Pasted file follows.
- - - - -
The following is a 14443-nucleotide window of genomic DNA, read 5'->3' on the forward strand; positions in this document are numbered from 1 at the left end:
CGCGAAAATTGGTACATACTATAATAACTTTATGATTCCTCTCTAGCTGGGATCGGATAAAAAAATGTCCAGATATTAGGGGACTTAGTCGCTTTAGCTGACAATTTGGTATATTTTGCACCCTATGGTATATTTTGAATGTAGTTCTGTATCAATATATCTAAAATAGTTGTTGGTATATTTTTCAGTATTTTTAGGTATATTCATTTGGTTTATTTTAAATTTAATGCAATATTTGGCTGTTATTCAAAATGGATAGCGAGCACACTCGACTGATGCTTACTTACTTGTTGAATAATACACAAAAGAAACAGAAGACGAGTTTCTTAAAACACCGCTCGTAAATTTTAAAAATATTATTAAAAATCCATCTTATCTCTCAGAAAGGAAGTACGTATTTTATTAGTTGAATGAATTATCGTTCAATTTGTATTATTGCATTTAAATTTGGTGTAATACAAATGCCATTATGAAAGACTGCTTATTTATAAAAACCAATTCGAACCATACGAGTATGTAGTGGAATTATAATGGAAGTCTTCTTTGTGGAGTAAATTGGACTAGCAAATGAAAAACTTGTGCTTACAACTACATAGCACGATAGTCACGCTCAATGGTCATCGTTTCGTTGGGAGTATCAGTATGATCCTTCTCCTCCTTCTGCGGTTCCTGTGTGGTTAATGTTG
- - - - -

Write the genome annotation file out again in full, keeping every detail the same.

The following is a 14443-nucleotide window of genomic DNA, read 5'->3' on the forward strand; positions in this document are numbered from 1 at the left end:
CGCGAAAATTGGTACATACTATAATAACTTTATGATTCCTCTCTAGCTGGGATCGGATAAAAAAATGTCCAGATATTAGGGGACTTAGTCGCTTTAGCTGACAATTTGGTATATTTTGCACCCTATGGTATATTTTGAATGTAGTTCTGTATCAATATATCTAAAATAGTTGTTGGTATATTTTTCAGTATTTTTAGGTATATTCATTTGGTTTATTTTAAATTTAATGCAATATTTGGCTGTTATTCAAAATGGATAGCGAGCACACTCGACTGATGCTTACTTACTTGTTGAATAATACACAAAAGAAACAGAAGACGAGTTTCTTAAAACACCGCTCGTAAATTTTAAAAATATTATTAAAAATCCATCTTATCTCTCAGAAAGGAAGTACGTATTTTATTAGTTGAATGAATTATCGTTCAATTTGTATTATTGCATTTAAATTTGGTGTAATACAAATGCCATTATGAAAGACTGCTTATTTATAAAAACCAATTCGAACCATACGAGTATGTAGTGGAATTATAATGGAAGTCTTCTTTGTGGAGTAAATTGGACTAGCAAATGAAAAACTTGTGCTTACAACTACATAGCACGATAGTCACGCTCAATGGTCATCGTTTCGTTGGGAGTATCAGTATGATCCTTCTCCTCCTTCTGCGGTTCCTGTGTGGTTAATGTTG